What Does Intel Corporation's Broadwell-E Delay Mean for Skylake Xeon?

By Markets Fool.com

A report out of the ever-reputable VR-Zone (via Tech Report ) claims that Intel 's Broadwell-E processor for enthusiasts will be delayed into the first quarter of 2016, from what would have normally been a late Q3/early Q4 launch.

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While the impact of a delay of this product doesn't affect too much of the company's total PC business, the "E" products are based on the company's server-oriented Xeon processors, potentially implying a delay in the company's server chip schedule.

If this turns out to be the case, then what does this mean for the timing of Intel's next-generation server platform known as Purley, which supports the Skylake Xeon processor?

A little bit of a history lesson
In the table below are Intel's two-socket server platforms along with their launch date:

Platform

Launch date

Nehalem-EP

March 2009

Westmere-EP

March 2010

Sandy Bridge-EP

March 2012

Ivy Bridge-EP

September 2013

Haswell-EP

September 2014

Broadwell-EP

Q1 2016

Skylake-EP

??

Sources: The Register, RealWorldTech, eWeek.

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Intel seems to space out each product family a minimum of one year, with slips in the schedule leading to longer gaps. For example, there was a roughly two-year gap between Westmere-EP and Sandy Bridge-EP, and a 1.5-year gap between Sandy Bridge-EP and Ivy Bridge-EP. If the rumor of a Q1 2016 launch for Broadwell-EP holds true, then assuming this is a March 2016 launch, it would represent another 1.5-year gap.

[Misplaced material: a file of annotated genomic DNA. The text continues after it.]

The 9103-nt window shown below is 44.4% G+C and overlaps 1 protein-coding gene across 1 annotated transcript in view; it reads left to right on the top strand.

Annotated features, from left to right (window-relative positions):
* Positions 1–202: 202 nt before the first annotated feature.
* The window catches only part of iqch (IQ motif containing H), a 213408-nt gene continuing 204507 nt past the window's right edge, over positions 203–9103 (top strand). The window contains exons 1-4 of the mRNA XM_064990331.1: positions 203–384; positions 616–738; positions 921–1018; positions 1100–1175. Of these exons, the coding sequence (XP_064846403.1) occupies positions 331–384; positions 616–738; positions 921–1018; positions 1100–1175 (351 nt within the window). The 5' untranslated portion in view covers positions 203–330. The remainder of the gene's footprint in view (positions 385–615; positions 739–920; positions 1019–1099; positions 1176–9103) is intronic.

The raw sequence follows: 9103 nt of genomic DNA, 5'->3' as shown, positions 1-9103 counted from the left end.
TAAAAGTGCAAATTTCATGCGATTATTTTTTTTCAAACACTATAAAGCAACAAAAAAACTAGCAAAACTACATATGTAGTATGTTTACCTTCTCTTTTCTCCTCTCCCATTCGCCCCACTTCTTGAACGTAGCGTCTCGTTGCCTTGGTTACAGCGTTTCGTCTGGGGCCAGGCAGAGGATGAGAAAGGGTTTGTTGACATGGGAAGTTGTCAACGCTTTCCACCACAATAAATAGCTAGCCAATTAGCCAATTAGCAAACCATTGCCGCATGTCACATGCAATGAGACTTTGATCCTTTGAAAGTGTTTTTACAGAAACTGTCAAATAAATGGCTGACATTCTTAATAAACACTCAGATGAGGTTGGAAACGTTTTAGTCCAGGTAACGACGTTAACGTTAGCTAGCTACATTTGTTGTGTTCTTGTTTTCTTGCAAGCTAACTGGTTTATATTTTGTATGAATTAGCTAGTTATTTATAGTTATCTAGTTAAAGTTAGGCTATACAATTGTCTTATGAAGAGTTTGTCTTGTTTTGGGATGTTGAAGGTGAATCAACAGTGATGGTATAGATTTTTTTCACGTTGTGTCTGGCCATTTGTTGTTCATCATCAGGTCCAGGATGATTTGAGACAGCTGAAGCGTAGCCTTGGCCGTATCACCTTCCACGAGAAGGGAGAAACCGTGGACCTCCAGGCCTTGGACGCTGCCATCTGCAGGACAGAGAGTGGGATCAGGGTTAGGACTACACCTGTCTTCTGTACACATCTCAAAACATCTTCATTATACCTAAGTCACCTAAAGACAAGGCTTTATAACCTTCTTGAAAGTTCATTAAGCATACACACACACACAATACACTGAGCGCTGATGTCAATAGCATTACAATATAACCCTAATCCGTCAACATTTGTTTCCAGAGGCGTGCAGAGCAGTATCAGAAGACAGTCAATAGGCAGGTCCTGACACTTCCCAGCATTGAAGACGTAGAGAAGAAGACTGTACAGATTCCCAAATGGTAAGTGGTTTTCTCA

So, what does Intel do about Skylake-EP?

Shorten the Broadwell lifecycle, pull in Skylake?
In an Intel presentation dated July 2014, the company refers to Skylake Xeon as a 2016 platform. Now, I fully realize plans may very well have changed between July and October (when the VR-Zone report was published), but it would seem Intel planned on Skylake-EP being a 2016 platform as of not too long ago.

So, what Intel could potentially do is simply shorten the lifecycle of Broadwell-EP, as it seems to be doing with Broadwell in PCs. Since Broadwell-EP will plug into the same sockets as Haswell-EP, those organizations interested in upgrading to Broadwell-EP have an upgrade path. For customers looking for a bigger performance improvement, and willing to buy into a new platform, it might make sense for Intel to launch Skylake-EP in the second half of 2016 to capitalize on that demand.

This would make the most sense
In moving from Haswell-EP to Broadwell-EP, Intel will likely be able to boost the core counts on the top models and bring down the die sizes/power consumption on the lower-end models. However, in moving to Skylake, the CPU gains AVX3.2 support (meaning a huge performance increase for high-performance computing workloads), support for PCI-Express 4.0 connectivity, which means more bandwidth for add-in boards, as well as a new microarchitecture. Intel will probably stick even more cores on the Skylake server parts for good measure

In a nutshell, Broadwell-EP will be a relatively minor upgrade, while Skylake-EP should be a big one. For segments Intel has claimed are very important and high growth (such as high performance computing), getting these new processors out as quickly as possible is likely to mean good things for revenue and profit growth.

The article What Does Intel Corporation's Broadwell-E Delay Mean for Skylake Xeon? originally appeared on Fool.com.

Ashraf Eassa owns shares of Intel. The Motley Fool recommends Intel. The Motley Fool owns shares of Intel. Try any of our Foolish newsletter services free for 30 days. We Fools may not all hold the same opinions, but we all believe that considering a diverse range of insights makes us better investors. The Motley Fool has a disclosure policy.